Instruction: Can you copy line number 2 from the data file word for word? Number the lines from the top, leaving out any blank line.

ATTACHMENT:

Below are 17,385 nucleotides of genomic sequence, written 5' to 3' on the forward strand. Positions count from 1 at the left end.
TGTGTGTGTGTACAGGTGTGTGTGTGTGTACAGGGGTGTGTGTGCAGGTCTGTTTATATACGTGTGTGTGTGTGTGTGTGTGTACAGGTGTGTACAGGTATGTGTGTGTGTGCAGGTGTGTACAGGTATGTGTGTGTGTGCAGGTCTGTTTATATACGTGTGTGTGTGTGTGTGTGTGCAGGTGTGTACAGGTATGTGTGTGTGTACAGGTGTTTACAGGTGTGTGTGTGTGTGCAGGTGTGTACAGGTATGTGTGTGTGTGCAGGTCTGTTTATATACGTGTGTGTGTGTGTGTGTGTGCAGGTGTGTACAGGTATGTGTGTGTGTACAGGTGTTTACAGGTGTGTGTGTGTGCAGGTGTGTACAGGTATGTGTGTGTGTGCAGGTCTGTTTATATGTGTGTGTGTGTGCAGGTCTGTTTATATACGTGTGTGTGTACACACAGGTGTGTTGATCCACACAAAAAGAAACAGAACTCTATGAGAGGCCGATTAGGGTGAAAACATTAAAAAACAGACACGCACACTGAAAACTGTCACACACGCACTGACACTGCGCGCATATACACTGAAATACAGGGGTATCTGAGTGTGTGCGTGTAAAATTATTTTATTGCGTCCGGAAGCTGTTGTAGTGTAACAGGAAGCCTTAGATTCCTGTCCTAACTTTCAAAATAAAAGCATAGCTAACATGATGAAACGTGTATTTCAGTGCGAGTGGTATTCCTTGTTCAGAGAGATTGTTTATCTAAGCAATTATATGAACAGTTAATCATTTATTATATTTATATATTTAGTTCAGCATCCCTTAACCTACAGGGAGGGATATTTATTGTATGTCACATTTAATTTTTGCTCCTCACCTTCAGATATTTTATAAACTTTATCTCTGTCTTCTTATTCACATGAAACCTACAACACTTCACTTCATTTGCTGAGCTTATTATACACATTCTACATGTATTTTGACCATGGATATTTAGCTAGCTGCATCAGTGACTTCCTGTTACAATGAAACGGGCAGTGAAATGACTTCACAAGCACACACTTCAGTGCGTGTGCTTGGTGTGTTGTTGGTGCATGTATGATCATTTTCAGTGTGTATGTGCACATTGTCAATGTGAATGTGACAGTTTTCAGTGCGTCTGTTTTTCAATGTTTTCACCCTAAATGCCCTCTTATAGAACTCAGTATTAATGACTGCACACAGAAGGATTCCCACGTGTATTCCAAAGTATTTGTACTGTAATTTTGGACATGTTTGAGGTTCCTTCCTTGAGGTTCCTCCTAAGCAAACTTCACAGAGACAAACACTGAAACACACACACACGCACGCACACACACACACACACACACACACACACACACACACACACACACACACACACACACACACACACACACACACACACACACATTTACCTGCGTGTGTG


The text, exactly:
TGTGTGTGTGTACAGGTGTGTGTGTGTGTACAGGGGTGTGTGTGCAGGTCTGTTTATATACGTGTGTGTGTGTGTGTGTGTGTACAGGTGTGTACAGGTATGTGTGTGTGTGCAGGTGTGTACAGGTATGTGTGTGTGTGCAGGTCTGTTTATATACGTGTGTGTGTGTGTGTGTGTGCAGGTGTGTACAGGTATGTGTGTGTGTACAGGTGTTTACAGGTGTGTGTGTGTGTGCAGGTGTGTACAGGTATGTGTGTGTGTGCAGGTCTGTTTATATACGTGTGTGTGTGTGTGTGTGTGCAGGTGTGTACAGGTATGTGTGTGTGTACAGGTGTTTACAGGTGTGTGTGTGTGCAGGTGTGTACAGGTATGTGTGTGTGTGCAGGTCTGTTTATATGTGTGTGTGTGTGCAGGTCTGTTTATATACGTGTGTGTGTACACACAGGTGTGTTGATCCACACAAAAAGAAACAGAACTCTATGAGAGGCCGATTAGGGTGAAAACATTAAAAAACAGACACGCACACTGAAAACTGTCACACACGCACTGACACTGCGCGCATATACACTGAAATACAGGGGTATCTGAGTGTGTGCGTGTAAAATTATTTTATTGCGTCCGGAAGCTGTTGTAGTGTAACAGGAAGCCTTAGATTCCTGTCCTAACTTTCAAAATAAAAGCATAGCTAACATGATGAAACGTGTATTTCAGTGCGAGTGGTATTCCTTGTTCAGAGAGATTGTTTATCTAAGCAATTATATGAACAGTTAATCATTTATTATATTTATATATTTAGTTCAGCATCCCTTAACCTACAGGGAGGGATATTTATTGTATGTCACATTTAATTTTTGCTCCTCACCTTCAGATATTTTATAAACTTTATCTCTGTCTTCTTATTCACATGAAACCTACAACACTTCACTTCATTTGCTGAGCTTATTATACACATTCTACATGTATTTTGACCATGGATATTTAGCTAGCTGCATCAGTGACTTCCTGTTACAATGAAACGGGCAGTGAAATGACTTCACAAGCACACACTTCAGTGCGTGTGCTTGGTGTGTTGTTGGTGCATGTATGATCATTTTCAGTGTGTATGTGCACATTGTCAATGTGAATGTGACAGTTTTCAGTGCGTCTGTTTTTCAATGTTTTCACCCTAAATGCCCTCTTATAGAACTCAGTATTAATGACTGCACACAGAAGGATTCCCACGTGTATTCCAAAGTATTTGTACTGTAATTTTGGACATGTTTGAGGTTCCTTCCTTGAGGTTCCTCCTAAGCAAACTTCACAGAGACAAACACTGAAACACACACACACGCACGCACACACACACACACACACACACACACACACACACACACACACACACACACACACACACACACACACACACACACACACACATTTACCTGCGTGTGTG